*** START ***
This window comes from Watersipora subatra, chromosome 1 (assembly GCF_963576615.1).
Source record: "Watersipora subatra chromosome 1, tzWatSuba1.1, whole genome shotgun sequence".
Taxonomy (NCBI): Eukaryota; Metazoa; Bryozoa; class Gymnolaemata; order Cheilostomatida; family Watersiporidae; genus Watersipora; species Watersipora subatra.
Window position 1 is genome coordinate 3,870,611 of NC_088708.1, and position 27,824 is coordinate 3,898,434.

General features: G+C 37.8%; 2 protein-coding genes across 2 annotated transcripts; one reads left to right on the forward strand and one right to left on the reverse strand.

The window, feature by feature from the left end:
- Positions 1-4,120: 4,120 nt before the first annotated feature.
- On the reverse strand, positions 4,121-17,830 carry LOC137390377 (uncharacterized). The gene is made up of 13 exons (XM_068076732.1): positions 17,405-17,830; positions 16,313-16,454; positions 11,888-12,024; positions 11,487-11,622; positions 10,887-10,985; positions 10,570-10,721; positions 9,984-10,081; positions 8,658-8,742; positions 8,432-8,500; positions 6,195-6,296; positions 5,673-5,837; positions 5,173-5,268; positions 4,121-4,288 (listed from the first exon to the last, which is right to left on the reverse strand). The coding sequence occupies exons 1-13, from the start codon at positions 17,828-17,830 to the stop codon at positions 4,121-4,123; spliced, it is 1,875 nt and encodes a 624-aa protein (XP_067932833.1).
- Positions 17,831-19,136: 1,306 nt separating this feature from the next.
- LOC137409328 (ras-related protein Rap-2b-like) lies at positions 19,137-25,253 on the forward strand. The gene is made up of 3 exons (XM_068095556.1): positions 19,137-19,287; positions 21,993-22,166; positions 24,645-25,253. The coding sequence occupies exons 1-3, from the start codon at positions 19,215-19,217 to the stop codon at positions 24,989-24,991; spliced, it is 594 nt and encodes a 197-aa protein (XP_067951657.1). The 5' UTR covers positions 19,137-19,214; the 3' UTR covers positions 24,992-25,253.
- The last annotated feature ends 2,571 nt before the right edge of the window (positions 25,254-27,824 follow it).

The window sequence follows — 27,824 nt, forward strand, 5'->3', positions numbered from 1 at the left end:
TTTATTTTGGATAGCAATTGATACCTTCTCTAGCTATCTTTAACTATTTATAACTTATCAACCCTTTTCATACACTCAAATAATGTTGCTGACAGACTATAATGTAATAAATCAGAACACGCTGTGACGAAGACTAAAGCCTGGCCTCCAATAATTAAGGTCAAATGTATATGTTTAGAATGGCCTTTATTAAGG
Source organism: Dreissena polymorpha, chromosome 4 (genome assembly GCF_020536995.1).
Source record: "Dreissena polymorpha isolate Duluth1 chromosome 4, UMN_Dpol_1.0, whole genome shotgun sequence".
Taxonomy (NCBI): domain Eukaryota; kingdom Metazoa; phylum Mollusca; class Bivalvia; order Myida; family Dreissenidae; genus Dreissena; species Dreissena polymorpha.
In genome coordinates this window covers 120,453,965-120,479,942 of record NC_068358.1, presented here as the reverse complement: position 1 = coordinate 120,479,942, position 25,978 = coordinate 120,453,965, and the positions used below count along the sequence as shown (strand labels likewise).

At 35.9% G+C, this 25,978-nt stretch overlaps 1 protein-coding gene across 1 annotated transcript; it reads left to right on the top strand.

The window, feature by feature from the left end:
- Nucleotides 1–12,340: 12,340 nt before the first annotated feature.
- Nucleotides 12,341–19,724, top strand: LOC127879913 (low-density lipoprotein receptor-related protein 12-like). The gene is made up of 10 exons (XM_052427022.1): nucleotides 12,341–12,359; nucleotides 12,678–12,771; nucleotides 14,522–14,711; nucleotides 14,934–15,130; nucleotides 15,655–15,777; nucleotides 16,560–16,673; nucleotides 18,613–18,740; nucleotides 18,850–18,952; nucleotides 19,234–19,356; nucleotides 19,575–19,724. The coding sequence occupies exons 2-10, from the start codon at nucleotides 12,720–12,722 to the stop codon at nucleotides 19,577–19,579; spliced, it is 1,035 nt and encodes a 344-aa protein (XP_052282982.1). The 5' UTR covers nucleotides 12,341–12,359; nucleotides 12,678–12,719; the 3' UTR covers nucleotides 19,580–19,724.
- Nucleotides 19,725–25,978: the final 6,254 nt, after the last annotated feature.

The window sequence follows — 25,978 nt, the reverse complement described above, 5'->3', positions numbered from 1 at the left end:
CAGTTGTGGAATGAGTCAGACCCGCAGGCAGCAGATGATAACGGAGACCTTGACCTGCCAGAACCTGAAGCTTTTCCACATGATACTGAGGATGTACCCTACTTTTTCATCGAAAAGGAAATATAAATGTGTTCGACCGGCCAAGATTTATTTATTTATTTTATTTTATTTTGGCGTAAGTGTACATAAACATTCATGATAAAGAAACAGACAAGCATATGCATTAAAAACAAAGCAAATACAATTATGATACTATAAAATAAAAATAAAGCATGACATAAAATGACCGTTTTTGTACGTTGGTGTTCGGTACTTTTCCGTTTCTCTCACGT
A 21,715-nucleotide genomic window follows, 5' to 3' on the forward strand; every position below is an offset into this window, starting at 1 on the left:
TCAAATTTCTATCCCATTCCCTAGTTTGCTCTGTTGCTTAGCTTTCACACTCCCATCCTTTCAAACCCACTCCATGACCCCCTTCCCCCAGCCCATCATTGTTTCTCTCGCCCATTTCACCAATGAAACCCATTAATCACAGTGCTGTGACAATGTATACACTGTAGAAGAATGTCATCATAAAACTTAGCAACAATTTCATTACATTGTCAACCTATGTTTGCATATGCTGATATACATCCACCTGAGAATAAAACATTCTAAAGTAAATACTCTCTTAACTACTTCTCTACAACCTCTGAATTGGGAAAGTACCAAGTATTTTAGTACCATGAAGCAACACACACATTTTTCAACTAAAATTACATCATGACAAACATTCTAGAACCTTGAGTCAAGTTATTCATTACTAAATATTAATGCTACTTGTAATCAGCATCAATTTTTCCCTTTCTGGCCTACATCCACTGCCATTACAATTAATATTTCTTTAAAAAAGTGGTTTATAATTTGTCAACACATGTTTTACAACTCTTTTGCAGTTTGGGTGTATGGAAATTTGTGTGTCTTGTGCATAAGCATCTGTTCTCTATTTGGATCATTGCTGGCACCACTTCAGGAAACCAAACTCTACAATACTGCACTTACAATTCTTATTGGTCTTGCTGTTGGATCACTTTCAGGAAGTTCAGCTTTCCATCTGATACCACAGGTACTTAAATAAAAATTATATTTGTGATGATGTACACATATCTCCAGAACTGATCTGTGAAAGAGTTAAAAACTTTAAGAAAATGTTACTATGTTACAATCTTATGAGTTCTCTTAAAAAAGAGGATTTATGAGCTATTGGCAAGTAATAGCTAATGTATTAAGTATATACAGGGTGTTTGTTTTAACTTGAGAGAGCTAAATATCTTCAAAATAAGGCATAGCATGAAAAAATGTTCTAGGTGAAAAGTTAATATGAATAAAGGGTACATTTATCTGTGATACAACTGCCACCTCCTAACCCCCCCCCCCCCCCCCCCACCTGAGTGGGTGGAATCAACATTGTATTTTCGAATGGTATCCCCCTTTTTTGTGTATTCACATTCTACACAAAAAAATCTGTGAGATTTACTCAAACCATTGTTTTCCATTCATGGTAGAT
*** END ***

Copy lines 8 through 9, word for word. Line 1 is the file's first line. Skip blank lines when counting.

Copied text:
- On the reverse strand, positions 4,121-17,830 carry LOC137390377 (uncharacterized). The gene is made up of 13 exons (XM_068076732.1): positions 17,405-17,830; positions 16,313-16,454; positions 11,888-12,024; positions 11,487-11,622; positions 10,887-10,985; positions 10,570-10,721; positions 9,984-10,081; positions 8,658-8,742; positions 8,432-8,500; positions 6,195-6,296; positions 5,673-5,837; positions 5,173-5,268; positions 4,121-4,288 (listed from the first exon to the last, which is right to left on the reverse strand). The coding sequence occupies exons 1-13, from the start codon at positions 17,828-17,830 to the stop codon at positions 4,121-4,123; spliced, it is 1,875 nt and encodes a 624-aa protein (XP_067932833.1).
- Positions 17,831-19,136: 1,306 nt separating this feature from the next.